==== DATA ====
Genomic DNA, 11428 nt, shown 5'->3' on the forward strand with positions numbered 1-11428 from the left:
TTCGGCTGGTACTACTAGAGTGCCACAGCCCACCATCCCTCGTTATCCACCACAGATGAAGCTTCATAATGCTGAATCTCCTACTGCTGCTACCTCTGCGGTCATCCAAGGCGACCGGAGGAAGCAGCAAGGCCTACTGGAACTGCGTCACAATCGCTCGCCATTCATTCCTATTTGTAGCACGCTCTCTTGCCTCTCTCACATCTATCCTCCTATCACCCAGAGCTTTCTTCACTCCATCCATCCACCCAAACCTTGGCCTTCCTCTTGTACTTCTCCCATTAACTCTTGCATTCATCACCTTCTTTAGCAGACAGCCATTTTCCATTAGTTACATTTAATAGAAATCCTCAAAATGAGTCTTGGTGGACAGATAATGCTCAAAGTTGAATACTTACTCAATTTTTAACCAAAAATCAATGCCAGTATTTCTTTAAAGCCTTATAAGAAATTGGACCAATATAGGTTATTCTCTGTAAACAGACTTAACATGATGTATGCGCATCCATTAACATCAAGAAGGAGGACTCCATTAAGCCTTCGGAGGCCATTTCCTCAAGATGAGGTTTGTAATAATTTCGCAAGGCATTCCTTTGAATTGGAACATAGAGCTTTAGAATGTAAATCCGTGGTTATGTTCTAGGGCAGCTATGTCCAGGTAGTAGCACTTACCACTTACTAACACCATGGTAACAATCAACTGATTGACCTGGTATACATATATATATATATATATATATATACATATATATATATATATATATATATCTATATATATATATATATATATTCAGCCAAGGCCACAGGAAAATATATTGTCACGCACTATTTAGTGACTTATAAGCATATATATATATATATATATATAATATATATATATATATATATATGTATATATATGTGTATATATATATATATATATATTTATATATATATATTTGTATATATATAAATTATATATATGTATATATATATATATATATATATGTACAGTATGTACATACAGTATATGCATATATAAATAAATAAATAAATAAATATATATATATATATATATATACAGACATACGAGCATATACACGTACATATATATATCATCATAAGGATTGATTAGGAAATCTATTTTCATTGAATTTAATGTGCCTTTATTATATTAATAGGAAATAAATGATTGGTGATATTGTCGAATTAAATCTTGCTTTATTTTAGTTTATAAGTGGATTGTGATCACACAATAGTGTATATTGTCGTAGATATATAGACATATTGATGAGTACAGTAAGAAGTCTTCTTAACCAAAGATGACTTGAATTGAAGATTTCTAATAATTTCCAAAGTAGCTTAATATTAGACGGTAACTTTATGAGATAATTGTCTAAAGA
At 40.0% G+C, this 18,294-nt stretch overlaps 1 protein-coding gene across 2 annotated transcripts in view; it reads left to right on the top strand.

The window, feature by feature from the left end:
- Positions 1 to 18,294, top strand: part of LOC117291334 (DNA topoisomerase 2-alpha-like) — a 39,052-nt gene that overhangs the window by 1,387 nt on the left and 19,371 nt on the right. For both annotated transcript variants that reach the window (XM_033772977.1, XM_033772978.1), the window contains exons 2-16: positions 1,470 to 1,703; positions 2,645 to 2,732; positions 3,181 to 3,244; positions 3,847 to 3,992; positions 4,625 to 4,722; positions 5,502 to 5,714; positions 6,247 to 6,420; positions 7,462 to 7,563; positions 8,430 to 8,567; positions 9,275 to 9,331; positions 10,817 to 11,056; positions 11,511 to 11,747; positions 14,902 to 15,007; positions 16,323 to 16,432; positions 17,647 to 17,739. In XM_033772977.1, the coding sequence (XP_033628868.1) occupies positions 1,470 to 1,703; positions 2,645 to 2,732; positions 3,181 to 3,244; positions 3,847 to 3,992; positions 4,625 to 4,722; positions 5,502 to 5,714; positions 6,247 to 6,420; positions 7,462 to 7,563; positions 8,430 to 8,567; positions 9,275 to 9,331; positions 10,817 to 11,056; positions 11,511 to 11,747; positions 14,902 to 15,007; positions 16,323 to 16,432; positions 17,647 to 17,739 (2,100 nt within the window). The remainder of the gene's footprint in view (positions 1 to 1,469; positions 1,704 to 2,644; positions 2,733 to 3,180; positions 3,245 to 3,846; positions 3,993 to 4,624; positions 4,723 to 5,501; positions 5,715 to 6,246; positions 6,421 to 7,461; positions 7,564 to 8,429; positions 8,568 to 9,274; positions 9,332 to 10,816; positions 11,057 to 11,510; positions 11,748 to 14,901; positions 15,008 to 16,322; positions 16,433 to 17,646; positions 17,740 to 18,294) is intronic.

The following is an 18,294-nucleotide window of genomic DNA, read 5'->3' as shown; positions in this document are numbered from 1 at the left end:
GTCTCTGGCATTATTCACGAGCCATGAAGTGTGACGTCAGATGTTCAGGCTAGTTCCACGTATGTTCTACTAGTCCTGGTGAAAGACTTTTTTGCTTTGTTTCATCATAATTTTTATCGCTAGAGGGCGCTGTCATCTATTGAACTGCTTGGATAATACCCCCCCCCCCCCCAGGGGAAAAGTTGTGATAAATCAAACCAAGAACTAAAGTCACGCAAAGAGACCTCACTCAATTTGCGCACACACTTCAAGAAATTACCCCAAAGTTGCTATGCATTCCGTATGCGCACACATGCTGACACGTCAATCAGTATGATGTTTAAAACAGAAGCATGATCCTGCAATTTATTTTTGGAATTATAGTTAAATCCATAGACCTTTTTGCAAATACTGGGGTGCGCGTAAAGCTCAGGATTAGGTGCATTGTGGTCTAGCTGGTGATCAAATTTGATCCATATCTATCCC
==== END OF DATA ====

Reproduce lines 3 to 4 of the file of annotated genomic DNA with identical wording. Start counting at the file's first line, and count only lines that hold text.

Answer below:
At 40.0% G+C, this 18,294-nt stretch overlaps 1 protein-coding gene across 2 annotated transcripts in view; it reads left to right on the top strand.

The window, feature by feature from the left end: